Best paired with: Any of Julia Child’s recipes (though her signature boeuf bourguignon would be ideal)
5. Jiro Dreams of Sushi
Chef and travel junkie Anthony Bourdain has bestowed countless praises on this film and dedicated quite a number of tweets to the topic as well. This documentary introduces the audience to 85 year-old sushi master Jiro Ono who operates one of the world’s most critically-acclaimed sushi restaurants in the basement of a Tokyo office building. As the story progresses, the relationship with his son and heir apparent Yoshikazu is examined.
Best paired with: Omakase (From the Japanese, meaning “I’ll leave it to you” and refers to an array of diverse sushi selections usually hand-picked by the chef.)
Toast is English food writer Nigel Slater’s memoir and offers a nostalgic nod to British food of the 1960s. The movie centers on a young Nigel desiring, above all else, to elevate his food knowledge and culinary skills. His mother, however, is no help as she can only make proper toast (hence the title). After her death, the cleaning lady installs herself in the home Nigel shares with his rather uncaring father and instantly wins the affection of the elder Slater with her unmatched kitchen wizardry. Even Nigel must admit that her food far outdoes anything his mother ever attempted and soon competition ensues–with a fair portion of the movie devoted to Nigel trying to decipher his stepmother’s lemon meringue recipe.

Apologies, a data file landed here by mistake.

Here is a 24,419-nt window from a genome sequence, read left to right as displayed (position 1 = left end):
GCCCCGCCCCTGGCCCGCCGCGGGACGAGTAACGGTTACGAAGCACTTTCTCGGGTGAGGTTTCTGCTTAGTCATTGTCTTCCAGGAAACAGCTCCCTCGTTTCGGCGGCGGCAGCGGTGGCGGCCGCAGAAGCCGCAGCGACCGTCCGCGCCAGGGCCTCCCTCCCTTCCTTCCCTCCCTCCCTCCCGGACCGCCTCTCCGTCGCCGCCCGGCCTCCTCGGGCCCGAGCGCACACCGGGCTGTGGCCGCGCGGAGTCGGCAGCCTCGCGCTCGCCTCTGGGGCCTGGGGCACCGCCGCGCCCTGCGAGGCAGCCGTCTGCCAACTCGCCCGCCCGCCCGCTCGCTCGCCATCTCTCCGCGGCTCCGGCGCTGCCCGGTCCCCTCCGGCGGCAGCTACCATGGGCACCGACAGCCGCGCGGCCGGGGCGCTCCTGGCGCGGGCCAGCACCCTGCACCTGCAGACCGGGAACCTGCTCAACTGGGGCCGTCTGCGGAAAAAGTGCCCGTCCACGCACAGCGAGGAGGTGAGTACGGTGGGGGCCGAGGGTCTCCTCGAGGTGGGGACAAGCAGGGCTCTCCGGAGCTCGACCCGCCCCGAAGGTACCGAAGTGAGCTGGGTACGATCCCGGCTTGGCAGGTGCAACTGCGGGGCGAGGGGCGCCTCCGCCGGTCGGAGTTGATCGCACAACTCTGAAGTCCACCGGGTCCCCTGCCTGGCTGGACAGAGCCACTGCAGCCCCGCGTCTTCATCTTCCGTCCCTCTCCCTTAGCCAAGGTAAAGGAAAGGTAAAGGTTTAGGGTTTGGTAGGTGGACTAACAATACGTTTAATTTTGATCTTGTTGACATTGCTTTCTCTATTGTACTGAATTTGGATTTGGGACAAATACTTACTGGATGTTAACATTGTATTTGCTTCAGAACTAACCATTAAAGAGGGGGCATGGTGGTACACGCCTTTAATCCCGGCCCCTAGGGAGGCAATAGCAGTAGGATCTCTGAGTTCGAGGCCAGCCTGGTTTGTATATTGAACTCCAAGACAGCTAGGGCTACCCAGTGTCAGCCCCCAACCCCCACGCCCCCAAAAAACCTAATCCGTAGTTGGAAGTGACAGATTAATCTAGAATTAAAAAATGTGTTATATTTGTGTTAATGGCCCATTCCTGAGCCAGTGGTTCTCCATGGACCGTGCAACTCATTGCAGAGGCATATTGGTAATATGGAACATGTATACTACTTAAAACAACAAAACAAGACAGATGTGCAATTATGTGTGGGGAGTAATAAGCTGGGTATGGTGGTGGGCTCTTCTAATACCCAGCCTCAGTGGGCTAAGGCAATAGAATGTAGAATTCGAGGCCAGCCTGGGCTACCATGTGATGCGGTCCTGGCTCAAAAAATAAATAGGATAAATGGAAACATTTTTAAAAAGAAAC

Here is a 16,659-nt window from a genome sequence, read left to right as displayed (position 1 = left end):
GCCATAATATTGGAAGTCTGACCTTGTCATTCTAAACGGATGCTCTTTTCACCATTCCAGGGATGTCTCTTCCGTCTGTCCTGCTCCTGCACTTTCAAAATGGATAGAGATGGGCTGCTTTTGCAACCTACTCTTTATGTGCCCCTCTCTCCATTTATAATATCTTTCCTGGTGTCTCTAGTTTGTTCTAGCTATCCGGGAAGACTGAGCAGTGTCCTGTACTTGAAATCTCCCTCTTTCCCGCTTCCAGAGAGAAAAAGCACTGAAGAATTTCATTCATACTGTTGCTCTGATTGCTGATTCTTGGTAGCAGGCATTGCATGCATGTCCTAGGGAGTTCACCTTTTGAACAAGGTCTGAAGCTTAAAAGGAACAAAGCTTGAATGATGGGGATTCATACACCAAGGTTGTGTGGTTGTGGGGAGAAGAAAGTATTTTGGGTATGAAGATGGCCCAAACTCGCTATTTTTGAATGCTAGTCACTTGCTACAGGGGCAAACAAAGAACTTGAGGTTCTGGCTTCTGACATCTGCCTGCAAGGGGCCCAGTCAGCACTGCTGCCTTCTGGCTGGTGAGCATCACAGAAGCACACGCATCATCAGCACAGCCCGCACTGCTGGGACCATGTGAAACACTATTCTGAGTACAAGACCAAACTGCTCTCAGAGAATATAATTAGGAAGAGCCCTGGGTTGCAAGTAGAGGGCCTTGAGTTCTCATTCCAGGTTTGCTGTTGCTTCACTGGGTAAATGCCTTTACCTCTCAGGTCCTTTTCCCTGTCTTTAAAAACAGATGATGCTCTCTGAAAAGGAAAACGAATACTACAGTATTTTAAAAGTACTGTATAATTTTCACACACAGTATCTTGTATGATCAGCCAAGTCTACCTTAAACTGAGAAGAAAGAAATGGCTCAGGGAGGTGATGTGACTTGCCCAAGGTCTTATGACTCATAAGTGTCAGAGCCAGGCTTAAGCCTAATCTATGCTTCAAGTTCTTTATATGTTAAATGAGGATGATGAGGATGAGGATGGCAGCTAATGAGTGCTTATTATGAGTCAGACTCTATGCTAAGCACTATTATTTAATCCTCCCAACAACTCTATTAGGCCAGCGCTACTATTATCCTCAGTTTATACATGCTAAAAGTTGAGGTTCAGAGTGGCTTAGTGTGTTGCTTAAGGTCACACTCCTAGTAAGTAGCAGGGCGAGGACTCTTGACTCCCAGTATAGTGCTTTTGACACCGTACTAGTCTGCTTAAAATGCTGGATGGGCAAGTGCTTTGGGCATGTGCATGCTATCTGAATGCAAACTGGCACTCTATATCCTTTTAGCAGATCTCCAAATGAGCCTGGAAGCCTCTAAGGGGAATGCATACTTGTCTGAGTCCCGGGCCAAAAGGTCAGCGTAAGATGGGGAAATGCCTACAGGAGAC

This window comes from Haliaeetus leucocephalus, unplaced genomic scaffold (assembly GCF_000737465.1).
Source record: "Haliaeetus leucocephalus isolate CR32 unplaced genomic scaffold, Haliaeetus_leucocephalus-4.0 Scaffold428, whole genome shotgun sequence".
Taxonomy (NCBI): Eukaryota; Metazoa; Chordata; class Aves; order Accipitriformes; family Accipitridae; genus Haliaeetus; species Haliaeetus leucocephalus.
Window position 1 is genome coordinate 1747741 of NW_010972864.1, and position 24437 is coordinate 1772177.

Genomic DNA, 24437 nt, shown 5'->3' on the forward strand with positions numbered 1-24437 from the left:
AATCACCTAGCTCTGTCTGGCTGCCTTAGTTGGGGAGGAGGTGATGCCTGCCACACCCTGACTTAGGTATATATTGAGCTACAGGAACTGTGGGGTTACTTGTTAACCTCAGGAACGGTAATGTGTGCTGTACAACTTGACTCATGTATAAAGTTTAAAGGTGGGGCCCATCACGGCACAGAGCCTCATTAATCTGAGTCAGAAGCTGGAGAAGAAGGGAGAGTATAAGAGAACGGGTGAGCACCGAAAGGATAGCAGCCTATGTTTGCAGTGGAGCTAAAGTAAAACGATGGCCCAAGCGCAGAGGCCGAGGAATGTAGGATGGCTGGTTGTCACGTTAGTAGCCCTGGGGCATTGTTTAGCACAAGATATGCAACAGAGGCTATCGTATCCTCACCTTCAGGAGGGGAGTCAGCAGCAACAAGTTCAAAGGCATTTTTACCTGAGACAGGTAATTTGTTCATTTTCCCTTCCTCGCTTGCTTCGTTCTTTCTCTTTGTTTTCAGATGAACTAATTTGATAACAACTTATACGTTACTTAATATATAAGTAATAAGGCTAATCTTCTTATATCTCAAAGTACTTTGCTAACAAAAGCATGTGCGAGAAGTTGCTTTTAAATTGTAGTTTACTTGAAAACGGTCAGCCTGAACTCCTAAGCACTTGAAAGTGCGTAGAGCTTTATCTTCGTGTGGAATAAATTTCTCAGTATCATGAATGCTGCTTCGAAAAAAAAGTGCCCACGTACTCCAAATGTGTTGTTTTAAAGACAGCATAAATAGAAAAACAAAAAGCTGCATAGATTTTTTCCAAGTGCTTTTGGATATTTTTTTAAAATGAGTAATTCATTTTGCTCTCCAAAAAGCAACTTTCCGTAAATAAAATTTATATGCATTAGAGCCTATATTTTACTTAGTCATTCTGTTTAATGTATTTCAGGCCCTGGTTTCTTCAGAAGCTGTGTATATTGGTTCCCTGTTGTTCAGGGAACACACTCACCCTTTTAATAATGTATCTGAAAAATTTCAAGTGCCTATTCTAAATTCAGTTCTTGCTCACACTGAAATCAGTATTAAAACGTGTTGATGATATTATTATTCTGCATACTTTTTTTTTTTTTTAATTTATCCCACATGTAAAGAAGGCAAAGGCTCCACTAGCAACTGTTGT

Best paired with: Toast (an obvious choice) or a mile-high lemon meringue pie
7. I Like Killing Flies
This documentary focuses on the eccentric, sometimes irascible, Kenny Shopsin–owner of famed New York City hole-in-the-wall Shopsin’s. Like a true New Yorker, Kenny speaks his mind and makes no apologies for his oddball menu–he cooks whatever he feels like and patrons are invited to either shut up and eat it or hit the streets. Usually cramped environs and rude service from the owner signal a death knell for a business, but Shopsin’s patrons prove they are gluttons for punishment as they consistently pack the place to the rafters.
Best paired with: Shopsin’s legendary pumpkin pancakes (recipe here)
8. Babette’s Feast
Appropriately titled, this movie offers the single greatest view of any true gastronome’s bucket list meal. The imagery is strong and entices the audience to want a seat at the dining table. The story is one of two sisters in 19th-century Denmark who live with their pastor father in a remote village and Babette–a French refugee who has sought shelter at their home. Rather than move away, the sisters choose to remain with their father as his caregivers until his death. To commemorate what would have been his 100th birthday, they decide to hold a dinner in his honor. Having been recently blessed with good fortune, Babette offers to prepare the dinner and as skeptical as the sisters are of the Catholic foreigner, they acquiesce and guests are treated to the meal of a lifetime.
Best paired with: Caviar and blinis (with crème fraîche), foie gras-stuffed quail, or walnut and endive salad (all dishes from the movie)
All movie poster pics courtesy of IMDb